AM didn’t feel too well 24 hours previously after having feelings of nausea and lethargy. Next day she felt faint, went to lie down and blacked out. She then woke up on the kitchen floor. The fall was witnessed by the granddaughter who called 999. During the blackout AM was incontinent of urine and faeces. Granddaughter recounts that she fell onto the left side but AM did not recall the incident. She was not confused when she came round.
CABG – 12 years previously
Right total knee replacement – 6 years ago
Previous syncopal episodes
ACE inhibitors, hypertension
Salicylate drug used for analgesia
Proton Pump Inhibitor
Antipyretic, Analgesic, Anti-inflammatory, Anti-arrhythmic
Beta receptor agonist for asthma
Beta receptor agonist for asthma
Mother and Father died of MI aged 76 and 94 respectively
Daughter – Advanced metastatic breast cancer
Ex smoker: from 18-76, stopped after right knee replacement. 10/day
Exercise: Gentle walking
Diet: Reasonable is good, wife makes sure of this.
Occupation: Retired Rolls Royce Inspector
Lives at home with granddaughter and family
15 stairs to front door
Uses zimmer but wants to move to a walking stick
Cough with sputum
Chest pain: no
No PND or orthopnoea
1. General appearance:
Alert and well
2. Vital Signs:
Pulse: 59 regular
SpO2: 98% on air
3. Hands, nails, eyes:
o clubbing, o koilonychias, , o splinter haemorrhages
o cyanosis, central or peripheral o Jaundice oLeukonychia o Palmar erythema.
4. Mouth, tongue:
o cervical lymphadenopathy
Denied weight loss
Abdomen: abdomen soft, non tender
Bowel sounds: present and normal
No palpable bladder.
Chest expansion: normal
Tactile vocal fremitus: normal
Breath sounds: Scattered crackles bilaterally
Vocal resonance: normal
carotid pulse: 59 regular
apex beat: apex in 5th intercostal space MC line
Heart sounds: I + II + o
Peripheral Pulses: normal radial, brachial, carotid, dorsalis pedis
Pain on moving L lower limb
Power 5/5 all others
Inverted T-waves, Sinus bradycardia
R upper zone opacification, suspected tumour + infection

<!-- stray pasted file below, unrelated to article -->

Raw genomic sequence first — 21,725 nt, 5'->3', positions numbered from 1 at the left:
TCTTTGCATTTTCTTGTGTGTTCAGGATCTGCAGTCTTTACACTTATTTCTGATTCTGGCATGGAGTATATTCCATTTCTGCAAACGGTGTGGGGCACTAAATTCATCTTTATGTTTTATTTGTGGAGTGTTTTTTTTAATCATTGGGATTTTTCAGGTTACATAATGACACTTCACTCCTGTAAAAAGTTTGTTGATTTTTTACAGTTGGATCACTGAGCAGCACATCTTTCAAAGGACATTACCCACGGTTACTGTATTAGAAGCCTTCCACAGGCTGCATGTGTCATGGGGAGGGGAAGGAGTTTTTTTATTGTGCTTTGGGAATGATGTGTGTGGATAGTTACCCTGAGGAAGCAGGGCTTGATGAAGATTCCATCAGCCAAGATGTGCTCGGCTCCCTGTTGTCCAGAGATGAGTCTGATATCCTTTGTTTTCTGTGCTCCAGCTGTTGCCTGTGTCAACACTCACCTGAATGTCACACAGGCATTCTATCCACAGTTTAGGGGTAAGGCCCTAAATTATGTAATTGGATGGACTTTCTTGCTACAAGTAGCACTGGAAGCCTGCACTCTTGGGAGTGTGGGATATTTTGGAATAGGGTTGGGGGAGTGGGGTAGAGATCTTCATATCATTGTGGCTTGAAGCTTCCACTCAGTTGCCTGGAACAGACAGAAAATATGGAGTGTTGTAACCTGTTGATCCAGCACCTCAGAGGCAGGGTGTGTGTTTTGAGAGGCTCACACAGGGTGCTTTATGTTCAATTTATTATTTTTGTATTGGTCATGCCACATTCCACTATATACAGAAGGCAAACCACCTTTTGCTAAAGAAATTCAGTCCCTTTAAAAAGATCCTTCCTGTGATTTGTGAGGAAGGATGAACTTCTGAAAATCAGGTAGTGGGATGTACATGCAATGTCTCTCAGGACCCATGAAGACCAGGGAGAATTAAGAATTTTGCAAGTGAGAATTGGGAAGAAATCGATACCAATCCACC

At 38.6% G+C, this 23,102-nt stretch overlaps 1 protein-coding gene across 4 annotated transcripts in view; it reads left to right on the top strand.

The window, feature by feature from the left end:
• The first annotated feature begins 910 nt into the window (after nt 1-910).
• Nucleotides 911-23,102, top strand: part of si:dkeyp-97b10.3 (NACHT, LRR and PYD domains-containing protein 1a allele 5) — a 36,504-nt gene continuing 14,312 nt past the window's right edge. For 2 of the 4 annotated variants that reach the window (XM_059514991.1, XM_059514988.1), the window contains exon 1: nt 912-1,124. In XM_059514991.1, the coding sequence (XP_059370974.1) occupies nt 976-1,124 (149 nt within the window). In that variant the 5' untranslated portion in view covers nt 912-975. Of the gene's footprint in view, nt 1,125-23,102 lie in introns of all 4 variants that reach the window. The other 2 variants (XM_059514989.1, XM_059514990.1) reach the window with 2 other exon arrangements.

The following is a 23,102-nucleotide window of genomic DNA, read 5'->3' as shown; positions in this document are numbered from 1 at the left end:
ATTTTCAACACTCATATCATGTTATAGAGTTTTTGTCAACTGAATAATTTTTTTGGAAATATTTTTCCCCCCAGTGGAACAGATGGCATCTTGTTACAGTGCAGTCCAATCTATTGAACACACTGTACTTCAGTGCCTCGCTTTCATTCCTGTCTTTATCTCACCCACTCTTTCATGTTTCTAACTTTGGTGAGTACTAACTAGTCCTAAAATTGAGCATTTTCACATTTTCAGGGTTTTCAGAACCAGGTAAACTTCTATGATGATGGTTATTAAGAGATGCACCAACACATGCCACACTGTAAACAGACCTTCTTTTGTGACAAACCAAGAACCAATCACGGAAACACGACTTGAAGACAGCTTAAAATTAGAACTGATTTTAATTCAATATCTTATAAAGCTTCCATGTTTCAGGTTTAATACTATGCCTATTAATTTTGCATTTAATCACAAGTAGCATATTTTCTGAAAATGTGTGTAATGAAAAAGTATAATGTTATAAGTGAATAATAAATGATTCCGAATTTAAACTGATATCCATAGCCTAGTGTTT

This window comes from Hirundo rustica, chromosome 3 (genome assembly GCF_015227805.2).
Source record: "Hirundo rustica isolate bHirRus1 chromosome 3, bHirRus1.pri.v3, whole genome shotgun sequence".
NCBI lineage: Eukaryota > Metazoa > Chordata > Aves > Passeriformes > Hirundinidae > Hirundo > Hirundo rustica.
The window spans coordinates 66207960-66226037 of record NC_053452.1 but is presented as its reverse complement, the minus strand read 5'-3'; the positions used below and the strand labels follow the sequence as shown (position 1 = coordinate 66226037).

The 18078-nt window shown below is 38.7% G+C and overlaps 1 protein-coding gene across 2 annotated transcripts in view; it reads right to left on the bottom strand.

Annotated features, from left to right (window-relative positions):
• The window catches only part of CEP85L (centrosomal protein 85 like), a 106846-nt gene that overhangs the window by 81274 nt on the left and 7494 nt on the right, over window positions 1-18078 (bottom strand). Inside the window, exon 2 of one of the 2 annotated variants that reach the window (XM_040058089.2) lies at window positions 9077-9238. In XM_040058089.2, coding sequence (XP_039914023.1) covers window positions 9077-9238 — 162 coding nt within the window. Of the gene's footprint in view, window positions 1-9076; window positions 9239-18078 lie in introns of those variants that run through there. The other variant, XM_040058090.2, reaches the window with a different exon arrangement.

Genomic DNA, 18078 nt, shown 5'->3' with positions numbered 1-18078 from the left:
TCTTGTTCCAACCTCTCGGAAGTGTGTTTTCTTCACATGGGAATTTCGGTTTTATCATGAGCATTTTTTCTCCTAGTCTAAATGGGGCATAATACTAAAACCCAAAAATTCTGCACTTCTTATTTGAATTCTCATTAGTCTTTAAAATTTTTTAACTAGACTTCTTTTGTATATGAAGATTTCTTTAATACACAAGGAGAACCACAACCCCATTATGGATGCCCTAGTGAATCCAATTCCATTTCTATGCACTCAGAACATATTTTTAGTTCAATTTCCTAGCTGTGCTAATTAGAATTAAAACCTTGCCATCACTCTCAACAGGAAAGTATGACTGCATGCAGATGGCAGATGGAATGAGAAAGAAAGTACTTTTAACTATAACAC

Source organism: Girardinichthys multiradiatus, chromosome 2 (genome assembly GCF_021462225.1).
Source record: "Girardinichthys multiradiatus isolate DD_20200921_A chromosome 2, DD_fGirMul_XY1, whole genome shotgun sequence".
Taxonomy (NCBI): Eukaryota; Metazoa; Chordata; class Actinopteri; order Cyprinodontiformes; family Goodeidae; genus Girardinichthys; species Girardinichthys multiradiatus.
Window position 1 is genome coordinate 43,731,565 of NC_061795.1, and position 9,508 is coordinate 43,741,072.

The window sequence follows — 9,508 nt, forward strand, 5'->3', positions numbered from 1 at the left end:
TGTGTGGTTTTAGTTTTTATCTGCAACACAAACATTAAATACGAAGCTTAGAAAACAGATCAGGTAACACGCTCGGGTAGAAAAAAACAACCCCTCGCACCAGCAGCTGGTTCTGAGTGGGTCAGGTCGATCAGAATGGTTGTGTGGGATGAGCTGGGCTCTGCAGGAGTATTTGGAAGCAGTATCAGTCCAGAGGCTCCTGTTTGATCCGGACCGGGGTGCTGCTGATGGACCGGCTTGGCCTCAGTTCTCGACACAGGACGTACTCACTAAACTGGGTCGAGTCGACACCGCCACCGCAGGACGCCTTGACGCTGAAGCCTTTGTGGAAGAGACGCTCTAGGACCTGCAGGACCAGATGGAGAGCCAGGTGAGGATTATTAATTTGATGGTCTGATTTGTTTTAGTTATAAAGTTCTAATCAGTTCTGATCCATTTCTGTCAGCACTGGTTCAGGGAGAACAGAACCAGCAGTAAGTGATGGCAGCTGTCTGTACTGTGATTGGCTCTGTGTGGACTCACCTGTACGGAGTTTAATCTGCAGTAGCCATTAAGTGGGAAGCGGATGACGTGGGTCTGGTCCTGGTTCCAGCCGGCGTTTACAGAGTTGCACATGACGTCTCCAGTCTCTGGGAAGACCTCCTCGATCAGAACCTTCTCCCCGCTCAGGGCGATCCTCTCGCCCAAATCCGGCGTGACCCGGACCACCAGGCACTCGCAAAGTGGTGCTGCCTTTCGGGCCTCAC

Appearance consistent with primary carcinoma, density 3.1×2.5
L hip replacement
Investigation of R upper lung opacity
Bronchoscopy + biopsy for confirmation
Consider a rail for the steps outside her home
Left neck of femur fracture
Potential primary lung tumour
I feel like AM was an interesting case for GMC themes 3 and 4 because she presented with an obvious fracture but had an underlying potential carcinoma too.
Clinical and practical skills
She was a useful patient in that I was able to see a variety skills implemented to help diagnose her. When she presented in emergency she first underwent a hip examination and then had standard clinical examinations afterwards.
The object of a hip examination is to look for pathology of the joint. The examination is purely physical. The exam itself is divided into 5 parts looking at position, inspection, palpation, motion and special manoeuvres. In layman’s terms it is split into look, feel and move.
Position is important as the patient must be lying flat and hands must remain by their sides with the head resting on the pillow. The knees and the hips should be resting naturally in the anatomical position. If possible the patient should be standing when being inspected. Obviously AM was unable to test gait but we look for antalgic gait in those out with the acute setting. The hip is then examined for masses, scars, lesions, trauma, surgery, bone alignment, muscle bulk and symmetry at the hip and knee. AMs leg was shortened and in external rotation. An example is shown below: